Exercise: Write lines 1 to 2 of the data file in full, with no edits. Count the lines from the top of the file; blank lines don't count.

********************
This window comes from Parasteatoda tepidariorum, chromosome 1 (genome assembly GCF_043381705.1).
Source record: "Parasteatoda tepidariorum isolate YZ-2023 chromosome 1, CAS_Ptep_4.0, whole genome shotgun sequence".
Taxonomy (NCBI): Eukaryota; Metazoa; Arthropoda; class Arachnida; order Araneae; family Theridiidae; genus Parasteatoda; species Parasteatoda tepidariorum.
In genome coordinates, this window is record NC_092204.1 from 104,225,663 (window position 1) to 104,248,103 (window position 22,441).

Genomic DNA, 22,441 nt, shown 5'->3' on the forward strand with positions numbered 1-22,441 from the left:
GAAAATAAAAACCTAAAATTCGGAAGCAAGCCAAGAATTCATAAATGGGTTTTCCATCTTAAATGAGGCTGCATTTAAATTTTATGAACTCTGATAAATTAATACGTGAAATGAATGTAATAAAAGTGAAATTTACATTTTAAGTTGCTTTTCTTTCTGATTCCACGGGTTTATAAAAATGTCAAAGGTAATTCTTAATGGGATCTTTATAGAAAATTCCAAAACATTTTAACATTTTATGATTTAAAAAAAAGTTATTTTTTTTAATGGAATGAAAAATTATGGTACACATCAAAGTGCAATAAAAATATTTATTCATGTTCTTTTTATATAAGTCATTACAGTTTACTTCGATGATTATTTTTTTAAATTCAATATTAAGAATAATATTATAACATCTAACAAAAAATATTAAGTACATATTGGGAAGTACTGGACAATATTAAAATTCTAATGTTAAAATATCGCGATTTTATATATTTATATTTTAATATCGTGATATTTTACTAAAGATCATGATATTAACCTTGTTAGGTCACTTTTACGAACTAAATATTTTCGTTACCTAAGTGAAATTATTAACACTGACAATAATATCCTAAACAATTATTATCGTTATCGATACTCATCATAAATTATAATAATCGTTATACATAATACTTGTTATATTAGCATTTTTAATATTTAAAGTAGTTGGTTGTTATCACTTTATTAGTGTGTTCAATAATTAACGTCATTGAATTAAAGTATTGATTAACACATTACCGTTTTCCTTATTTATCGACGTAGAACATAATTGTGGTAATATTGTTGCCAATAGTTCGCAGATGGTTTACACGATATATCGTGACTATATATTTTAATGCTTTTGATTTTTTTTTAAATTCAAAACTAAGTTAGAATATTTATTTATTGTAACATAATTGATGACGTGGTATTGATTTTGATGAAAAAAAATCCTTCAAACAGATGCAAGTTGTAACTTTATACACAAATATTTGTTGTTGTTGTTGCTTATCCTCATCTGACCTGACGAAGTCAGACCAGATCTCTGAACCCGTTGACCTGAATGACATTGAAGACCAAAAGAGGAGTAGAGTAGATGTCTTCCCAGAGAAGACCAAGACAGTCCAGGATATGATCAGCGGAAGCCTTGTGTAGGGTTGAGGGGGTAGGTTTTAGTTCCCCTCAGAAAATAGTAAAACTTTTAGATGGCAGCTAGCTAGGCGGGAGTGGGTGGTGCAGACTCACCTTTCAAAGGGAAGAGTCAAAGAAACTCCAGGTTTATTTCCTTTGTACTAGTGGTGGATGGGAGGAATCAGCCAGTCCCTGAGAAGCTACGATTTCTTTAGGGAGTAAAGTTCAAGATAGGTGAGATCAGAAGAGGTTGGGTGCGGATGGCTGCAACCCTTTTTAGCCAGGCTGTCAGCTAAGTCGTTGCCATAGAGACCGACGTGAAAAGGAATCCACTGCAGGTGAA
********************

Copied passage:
This window comes from Parasteatoda tepidariorum, chromosome 1 (genome assembly GCF_043381705.1).
Source record: "Parasteatoda tepidariorum isolate YZ-2023 chromosome 1, CAS_Ptep_4.0, whole genome shotgun sequence".